I put "you should cook alone" but it got marked incorrect.
The answer was given as "you should cook yourself", which to me suggests something I think (hope!) they didn't intend ...
What's tricky here is that English 'yourself' is used in different ways. 'cook yourself' (with emphasis on 'cook') would be alarming! - that reflexive use of 'self' is Russian себя - Он думает о себе 'He's thinking about himself,' Он видит себя 'He sees himself.' Сам does not have this reflexive sense - instead, it gives emphasis. Она сама открыла дверь 'She opened the door herself,' Я видел самого́ президента 'I saw the president himself.'
'You yourself should cook' might make the difference clearer. Or try with different stress - You should cook yoursélf! (don't make anyone else cook) <> You should cóok yourself (!!!).
I wrote "You yourself should cook" but was marked incorrect. :( Duo insists on "for yourself" though I'm not sure that's the only acceptable meaning.
должен isn't quite as strong as нужно or надо, it's more of a recommendation, so 'should' would be a more appropriate translation in English.
I debated between
You should cook yourself. (As in, you do it rather than get take-out or wait for someone to do it for you)
You should cook for yourself. (Which, to me implies, without context like here, that you are making food for you alone. But could also mean cooking for yourself/others as opposed to waiting for someone else to do it for you or always getting take-out.)
I think the english translation can differ without context.
I think it's really only the first (the sense that you yourself should do it). Сам is used for emphasis, not the recipient of an action (that would often be для себя or себе). A few examples might help:
Он сам это написал. He wrote it himself. [nobody did it for him, he didn't have any help] Я сделаю это сама. I'll do it myself. [a woman is speaking, saying she doesn't need help, she'll do it on her own] Мы видели самого президента! We saw the president himself!
as opposed to...
Он купил себе машину своей мечты. He bought himself the car of his dreams.
Я приготовил себе кофе. I made [for myself] coffee.
Когда мы поженились, жена взяла себе мою фамилию. Теперь я просто Иван. When we got married, my wife took my last name. Now I'm just Ivan.
You might even see both together, though it comes out a little clumsy in English: Женщины сами купили себе подарки к 8 марта Women themselves [emphasis] bought [for] themselves presents for March 8. Here сами is adding emphasis, since typically it's men are supposed to buy gifts for the women in their lives on March 8 (International Women's Day).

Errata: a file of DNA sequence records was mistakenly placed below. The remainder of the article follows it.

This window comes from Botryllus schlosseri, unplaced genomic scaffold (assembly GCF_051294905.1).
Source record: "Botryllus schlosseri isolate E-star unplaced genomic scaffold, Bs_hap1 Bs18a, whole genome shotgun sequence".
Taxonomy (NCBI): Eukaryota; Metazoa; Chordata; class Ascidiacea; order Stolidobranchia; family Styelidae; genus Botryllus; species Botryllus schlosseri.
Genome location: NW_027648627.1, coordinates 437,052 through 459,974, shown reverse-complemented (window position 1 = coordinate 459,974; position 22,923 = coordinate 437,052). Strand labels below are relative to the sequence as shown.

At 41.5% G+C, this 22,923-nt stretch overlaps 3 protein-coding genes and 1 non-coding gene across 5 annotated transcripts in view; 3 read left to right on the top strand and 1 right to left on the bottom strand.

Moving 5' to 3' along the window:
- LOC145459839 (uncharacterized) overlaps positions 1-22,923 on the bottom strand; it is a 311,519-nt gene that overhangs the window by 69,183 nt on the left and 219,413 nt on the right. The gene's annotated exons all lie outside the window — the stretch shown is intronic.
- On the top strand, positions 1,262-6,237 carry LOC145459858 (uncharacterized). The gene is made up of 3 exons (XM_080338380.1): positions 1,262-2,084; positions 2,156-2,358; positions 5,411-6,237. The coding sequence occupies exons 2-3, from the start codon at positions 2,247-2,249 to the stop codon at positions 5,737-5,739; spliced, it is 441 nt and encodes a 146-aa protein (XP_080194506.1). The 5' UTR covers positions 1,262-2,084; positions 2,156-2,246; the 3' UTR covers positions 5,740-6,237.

YES. "You should cook yourself"
I want to watch you cook 'yourself.'
The English you are accepting MEANS to cook oneself, NOT TO COOK FOR oneself.
THIS IS A CLASSIC pun ...
In this sentence, 'by yourself' means "without requiring help from others".
... Now why would you cook yourself? You wouldn't be alive for the meal!!
(Eww... Russians can say some weird stuff...[nothing against you, though!])
"You have to cook for yourself"
Makes better sense with the meaning of должен.
I don't think должен should be used for "should". Doesn't it carry more of an obligation? So "must" and "have to".
Нужно is for things that are necessary/should be done
Where on earth is "should" coming from?! Under "dolzhen" it lists must, and have to... I guess dolzhen can mean "should" as well?
+996705141093 text me on whatsapp,ill help u with russian,ull help me with eng
Why for yourself?
You should cook (by) yourself - тебе следует самому готовить.
You should cook for yourself - тебе следует готовить для себя.
You should cook to/for him (she, them) - тебе следует готовить ему/для него (её, них).
I think I should give up on Russian. It's just too damn difficult for me. I answered "You and I must talk!" Now what would that be in Russian?
Thanks Roman! I thought that would be something like
Ты и я должен говорить. It almost looks like
Ты сам должен готовить. if you are not wide awake ))
"Ты и я" is acceptable, but "мы с тобой" is more Russian ))
Btw, about "must/have to" - быть должным. It works with the verb "to be/быть" (that is omitted in the present tense) and should be in agreement with the subject:
- singular masculine - я (был/буду), ты (был/будешь), он (был/будет) должен
- singular feminine - я (была/буду), ты (была/будешь), она (была/будет) должна
plural - мы (были/будем), вы (были/будете), они (были/будут) должны
"поговорить" means to talk, to speak for a while, to have a conversation
я и ты, you just reminded me of the song by слава и стас пьежа. Я очень люблю это песня
Ни шагу назад!
О, Роман, Вы же не имеете в виду заградотряды и штрафбаты (на Duo)?! :)
I started with Russian in September 2014 and I'm still not speaking. Thanks for the encouragement ))